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Kevin Do and Tiana Nizamic



The Duwamish River has played a key role in the industrial history of the Seattle area.  Serving as a site for many industrial processes, its flow helps aid in transportation and power for many companies.  Its pristine nature and populated waters make it an important part of Seattle's commercial history.  The 5.5 mile stretch from South Seattle into the Elliot Bay makes it an ideal site for businesses to prosper.  Native fish such as the dungeness crab, soft-shelled clam, and perch once served large populations of natives as well as settlers.  Yearly migratory salmon, such as the mighty coho, make their trips here. 

Over the years, unregulated waste threatened the river's health due to lack of regulation. In addition, runoff from city streets has carried pollutants, such as oil from cars, to the river.  Declared a Superfund site in 2001, cleanup has been slow even though $70 million dollars had already been spent by 2006.  Sea-life concentrations of pollutants such as PCBs are still elevated, resulting in many detriments.

Cleaning up the river is a difficult task


Elliot Bay, a huge industrial port of Seattle

Pollutants in Native Sea Life

The level pollutants sampled from the native sea life in the Duwamish (crabs clams) showed that they contained 7 times more cancer causing agents than regular clean rivers.  Examples of these are PCBs, hydrocarbons, mercury, lead/heavy metals, pesticides, arsenic, and human feces. Migratory sea life (such as whales, salmon, and seals) consume the polluants and in turn carry them pollutants elsewhere. Hence, they are transferred to different parts of the food chain and different locations.
 Table showing elevated PCBs in native sea-life.

Pollutants in Salmon

Migratory salmon originating here have extremely high levels of pollutants.  As a result, consumption have been limited to 4 fish per month.  Low-income populations living around the Duwamish, who rely on salmon as part of their diet are less likely to follow these recommendations. Many Native American tribes, including the Muckleshoot and Suquamish, regularly fish in the river. In fact, a big seafood eater consumes 1 pound, 11 ounces of seafood daily. This results in an excess cancer risk, due mainly to PCBs, that is 30 times higher than the highest acceptable cancer risk. Salmon are part of a larger food chain resulting in bioaccumulation.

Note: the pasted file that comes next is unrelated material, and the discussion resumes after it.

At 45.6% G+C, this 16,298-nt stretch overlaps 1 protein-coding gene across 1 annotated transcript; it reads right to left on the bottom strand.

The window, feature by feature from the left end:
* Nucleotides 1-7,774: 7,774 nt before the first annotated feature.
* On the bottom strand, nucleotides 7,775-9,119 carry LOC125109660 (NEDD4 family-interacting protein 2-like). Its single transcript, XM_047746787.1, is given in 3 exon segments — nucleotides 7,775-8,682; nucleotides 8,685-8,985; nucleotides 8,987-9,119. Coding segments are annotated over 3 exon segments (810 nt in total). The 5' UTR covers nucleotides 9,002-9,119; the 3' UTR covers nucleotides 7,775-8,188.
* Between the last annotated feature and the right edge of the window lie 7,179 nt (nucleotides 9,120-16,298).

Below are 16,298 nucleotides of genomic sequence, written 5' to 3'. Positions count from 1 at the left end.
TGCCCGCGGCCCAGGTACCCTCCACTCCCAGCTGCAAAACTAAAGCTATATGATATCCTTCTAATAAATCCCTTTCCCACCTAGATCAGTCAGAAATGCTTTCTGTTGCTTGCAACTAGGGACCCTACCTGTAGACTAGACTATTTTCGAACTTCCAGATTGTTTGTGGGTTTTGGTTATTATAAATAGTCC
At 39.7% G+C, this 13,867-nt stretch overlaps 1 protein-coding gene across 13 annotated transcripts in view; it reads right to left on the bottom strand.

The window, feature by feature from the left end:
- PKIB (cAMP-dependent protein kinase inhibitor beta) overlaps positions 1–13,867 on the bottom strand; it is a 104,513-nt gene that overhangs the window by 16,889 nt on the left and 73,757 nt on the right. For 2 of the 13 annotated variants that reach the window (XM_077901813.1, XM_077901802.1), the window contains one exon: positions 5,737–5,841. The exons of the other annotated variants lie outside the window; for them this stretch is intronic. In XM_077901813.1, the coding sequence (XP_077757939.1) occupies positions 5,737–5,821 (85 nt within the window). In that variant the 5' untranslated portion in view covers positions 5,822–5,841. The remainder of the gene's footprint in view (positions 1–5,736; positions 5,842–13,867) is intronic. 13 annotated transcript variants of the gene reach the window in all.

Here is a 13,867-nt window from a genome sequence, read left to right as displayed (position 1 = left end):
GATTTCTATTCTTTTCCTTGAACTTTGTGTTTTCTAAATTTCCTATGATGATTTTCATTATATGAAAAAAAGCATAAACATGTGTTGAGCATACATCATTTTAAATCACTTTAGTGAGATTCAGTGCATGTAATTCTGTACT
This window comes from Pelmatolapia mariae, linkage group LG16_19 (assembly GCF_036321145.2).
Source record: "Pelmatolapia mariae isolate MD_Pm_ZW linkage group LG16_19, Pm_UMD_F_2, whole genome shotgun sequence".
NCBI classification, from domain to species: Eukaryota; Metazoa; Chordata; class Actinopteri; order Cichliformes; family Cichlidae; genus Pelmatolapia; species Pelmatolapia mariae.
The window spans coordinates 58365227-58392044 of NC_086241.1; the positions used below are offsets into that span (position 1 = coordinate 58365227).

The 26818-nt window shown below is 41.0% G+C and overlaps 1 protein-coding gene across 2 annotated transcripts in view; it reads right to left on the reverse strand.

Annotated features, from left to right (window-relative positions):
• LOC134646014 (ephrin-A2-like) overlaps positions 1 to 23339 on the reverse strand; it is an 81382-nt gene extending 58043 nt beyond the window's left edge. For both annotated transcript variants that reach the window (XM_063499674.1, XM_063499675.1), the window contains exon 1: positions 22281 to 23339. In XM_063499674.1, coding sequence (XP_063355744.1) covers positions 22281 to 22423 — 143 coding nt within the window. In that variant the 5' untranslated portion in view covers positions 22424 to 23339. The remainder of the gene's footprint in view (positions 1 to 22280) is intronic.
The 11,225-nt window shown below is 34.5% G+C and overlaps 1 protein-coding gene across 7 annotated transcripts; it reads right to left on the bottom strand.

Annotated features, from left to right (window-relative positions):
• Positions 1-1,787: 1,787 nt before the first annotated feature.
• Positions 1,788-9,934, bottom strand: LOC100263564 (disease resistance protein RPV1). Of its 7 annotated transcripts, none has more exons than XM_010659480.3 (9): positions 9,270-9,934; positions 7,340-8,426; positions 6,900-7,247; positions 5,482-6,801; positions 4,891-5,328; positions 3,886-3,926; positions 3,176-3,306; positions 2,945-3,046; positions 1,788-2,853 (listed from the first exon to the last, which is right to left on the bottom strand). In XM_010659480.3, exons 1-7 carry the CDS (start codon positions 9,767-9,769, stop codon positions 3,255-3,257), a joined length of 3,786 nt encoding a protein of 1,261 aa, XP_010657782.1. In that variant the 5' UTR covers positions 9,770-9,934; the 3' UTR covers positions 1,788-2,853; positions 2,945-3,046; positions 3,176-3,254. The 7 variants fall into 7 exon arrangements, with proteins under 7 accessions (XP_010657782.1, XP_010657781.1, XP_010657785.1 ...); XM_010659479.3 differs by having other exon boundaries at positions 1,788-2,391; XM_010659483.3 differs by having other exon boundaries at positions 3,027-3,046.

Pollutants and DNA changes

PCBs have caused the gill DNA of salmon to change.  Protein receptors fail to function and tumors form.  Abnormal cell growth occurs.  Bioaccumulation can be transferred along the food chain and similar long term effects can occur there.

PCBs affecting gill DNA of salmon.  Note the epithelial changes.


  • "River Lost? Decision time on the Duwamish" is an article that was published in the Seattle Post Intelligencer on November 25th, 2007. It was written by Robert McClure and Colin McDonald with photographs by Paul Joseph Brown. The text consists of three parts: Part 1. The Duwamish helped Seattle prosper. But along the way, it became one of the nation's largest and most toxic sites. Part 2. Critics say the cleanup plan doesn't do enough to protect local residents, wildlife and the environment. Part 3. A cautionary tale about a whistleblower who paid a steep price for his actions. Link:
  • The Environmental Protection Agency (EPA) lists information on the health effects, laws and regulations for polychlorinated biphenyls (PBCs). The website discusses the circumstances of the ban of PBCs from consumer products and their release into the environment. Link:
  • The Duwamish River Cleanup Coalition is an organization dedicated to the restoration of the Duwamish River. In addition, their website provides information on how to get involved with the cleanup efforts. Link:
  • The City of Seattle, King County, the Port of Seattle and the Boeing Company are investigating a study on the extent of the contamination in the river and the risks to human health and the environment. The project is being overseen by the U.S. Environmental Protection Agency and the Washington State Department of Ecology. Link:
  • The Washington State Department of Health (Under a Cooperative Agreement with the Agency for Toxic Substances and Disease Registry) published a document describing the risks of consuming fish from the Lower Duwamish in 2004. They also provide recommendations for the population. Link:
  • A study was conducted concerning the effects of the Duwamish River contamination on the gill DNA of fish. Differences were found in the functional groups of the DNA which lead to abnormal cell development. Link: Changes in Gill DNA

Current Events

  • January 19th, 2010 - The New York Times reports on the agreement set by the New York City school officials to assess the environmental risks posed by PCBs in school buildings. They want to come up with a plan for cleanups and reducing potential exposure. Link:

Letters and Op-Eds

Tiana's Letter to Bob Hasegawa

Kevin's Letter to Bob Hasegawa

Tiana's Op-Ed to the Seattle PI

Kevin's Op-Ed to the Seattle PI


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